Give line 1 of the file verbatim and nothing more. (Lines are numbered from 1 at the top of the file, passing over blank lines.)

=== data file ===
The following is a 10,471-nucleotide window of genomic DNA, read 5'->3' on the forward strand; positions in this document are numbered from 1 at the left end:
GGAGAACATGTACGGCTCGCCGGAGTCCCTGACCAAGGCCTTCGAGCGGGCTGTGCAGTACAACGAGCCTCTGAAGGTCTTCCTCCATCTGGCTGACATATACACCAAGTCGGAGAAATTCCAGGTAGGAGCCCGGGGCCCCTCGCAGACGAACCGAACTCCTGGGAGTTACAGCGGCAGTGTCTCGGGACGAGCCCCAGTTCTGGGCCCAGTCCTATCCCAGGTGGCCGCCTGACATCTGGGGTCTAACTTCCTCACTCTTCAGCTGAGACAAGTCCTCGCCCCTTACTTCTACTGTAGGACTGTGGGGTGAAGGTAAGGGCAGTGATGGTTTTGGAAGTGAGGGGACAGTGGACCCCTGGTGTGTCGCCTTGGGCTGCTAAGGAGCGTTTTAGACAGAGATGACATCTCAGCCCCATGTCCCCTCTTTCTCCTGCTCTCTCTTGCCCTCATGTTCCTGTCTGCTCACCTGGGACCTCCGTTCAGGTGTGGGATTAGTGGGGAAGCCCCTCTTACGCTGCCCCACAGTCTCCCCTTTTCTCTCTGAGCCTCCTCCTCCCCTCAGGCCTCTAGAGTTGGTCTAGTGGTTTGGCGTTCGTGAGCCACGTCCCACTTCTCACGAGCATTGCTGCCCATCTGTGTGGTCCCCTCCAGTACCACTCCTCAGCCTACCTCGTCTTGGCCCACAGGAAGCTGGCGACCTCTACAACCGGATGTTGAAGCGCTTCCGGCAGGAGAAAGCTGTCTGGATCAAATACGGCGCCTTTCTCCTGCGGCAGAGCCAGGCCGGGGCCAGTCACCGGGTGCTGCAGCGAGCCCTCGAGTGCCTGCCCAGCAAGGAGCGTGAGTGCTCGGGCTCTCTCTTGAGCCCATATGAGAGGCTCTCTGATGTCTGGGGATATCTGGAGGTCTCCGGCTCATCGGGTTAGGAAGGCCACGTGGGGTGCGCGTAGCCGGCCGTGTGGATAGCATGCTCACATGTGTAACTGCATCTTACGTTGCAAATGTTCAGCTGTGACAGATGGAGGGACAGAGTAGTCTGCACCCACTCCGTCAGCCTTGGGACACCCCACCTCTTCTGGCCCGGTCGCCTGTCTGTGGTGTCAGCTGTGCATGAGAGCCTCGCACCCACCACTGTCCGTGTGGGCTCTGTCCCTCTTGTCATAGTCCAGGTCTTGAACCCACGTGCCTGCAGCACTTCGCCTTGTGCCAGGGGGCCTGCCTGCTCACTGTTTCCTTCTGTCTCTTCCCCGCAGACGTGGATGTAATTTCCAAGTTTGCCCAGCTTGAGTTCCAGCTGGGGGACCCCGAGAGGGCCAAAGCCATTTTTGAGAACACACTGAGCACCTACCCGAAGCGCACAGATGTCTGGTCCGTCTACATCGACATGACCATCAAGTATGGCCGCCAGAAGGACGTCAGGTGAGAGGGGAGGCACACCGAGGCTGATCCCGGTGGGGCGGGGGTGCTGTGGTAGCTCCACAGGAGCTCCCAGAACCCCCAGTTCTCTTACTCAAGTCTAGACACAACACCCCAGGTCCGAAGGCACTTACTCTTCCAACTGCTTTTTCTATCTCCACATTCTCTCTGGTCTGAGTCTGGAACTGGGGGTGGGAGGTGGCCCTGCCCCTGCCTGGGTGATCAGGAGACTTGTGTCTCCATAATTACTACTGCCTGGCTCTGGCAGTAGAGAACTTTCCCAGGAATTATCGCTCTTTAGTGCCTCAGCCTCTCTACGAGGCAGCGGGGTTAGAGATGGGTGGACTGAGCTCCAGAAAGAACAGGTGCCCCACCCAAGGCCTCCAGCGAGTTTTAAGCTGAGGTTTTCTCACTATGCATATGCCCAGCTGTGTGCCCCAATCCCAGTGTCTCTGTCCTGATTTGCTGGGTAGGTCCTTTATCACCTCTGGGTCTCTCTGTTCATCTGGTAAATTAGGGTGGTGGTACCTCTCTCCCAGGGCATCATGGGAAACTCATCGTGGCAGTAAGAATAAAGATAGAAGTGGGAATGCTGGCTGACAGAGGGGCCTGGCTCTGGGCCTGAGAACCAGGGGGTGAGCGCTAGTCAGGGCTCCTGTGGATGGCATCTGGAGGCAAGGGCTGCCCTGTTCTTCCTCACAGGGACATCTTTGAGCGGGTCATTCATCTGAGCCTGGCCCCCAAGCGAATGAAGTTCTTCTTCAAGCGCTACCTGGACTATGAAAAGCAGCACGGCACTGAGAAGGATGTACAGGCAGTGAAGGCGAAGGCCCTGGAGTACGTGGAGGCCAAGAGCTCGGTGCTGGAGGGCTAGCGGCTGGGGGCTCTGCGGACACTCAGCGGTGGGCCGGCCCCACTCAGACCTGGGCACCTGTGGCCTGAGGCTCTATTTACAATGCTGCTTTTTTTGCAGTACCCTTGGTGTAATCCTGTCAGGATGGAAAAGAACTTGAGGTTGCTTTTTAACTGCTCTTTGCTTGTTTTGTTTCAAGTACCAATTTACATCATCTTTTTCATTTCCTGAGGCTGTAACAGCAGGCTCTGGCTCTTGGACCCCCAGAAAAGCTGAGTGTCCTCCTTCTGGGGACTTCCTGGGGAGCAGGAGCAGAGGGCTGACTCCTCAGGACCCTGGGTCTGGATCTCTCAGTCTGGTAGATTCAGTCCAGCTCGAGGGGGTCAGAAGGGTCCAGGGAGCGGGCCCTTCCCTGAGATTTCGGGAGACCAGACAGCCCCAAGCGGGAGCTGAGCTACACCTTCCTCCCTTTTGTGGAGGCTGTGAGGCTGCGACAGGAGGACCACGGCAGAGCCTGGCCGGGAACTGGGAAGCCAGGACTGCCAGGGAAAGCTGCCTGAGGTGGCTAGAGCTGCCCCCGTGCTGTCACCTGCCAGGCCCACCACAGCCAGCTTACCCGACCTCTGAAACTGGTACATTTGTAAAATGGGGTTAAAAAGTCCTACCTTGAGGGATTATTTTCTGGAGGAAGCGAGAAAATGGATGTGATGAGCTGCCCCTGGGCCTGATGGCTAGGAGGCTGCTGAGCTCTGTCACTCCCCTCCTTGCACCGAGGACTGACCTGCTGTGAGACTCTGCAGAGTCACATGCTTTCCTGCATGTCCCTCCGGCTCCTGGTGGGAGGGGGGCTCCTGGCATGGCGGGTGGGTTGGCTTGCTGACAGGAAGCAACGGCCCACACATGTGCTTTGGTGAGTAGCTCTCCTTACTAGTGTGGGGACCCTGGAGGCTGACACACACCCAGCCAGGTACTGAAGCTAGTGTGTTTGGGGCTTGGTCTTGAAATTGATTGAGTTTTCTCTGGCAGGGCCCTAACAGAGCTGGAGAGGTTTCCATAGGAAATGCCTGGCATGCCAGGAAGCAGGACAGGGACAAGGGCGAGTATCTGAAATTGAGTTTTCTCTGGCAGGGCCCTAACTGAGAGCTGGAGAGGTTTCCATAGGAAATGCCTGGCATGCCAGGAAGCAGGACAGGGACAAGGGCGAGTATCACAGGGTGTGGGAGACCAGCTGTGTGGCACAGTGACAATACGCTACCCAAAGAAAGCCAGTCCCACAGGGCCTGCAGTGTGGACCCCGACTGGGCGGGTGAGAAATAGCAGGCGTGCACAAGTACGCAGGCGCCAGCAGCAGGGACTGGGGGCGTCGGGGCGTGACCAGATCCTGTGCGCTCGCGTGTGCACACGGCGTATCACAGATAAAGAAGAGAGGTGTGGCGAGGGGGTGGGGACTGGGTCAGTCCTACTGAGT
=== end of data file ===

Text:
The following is a 10,471-nucleotide window of genomic DNA, read 5'->3' on the forward strand; positions in this document are numbered from 1 at the left end: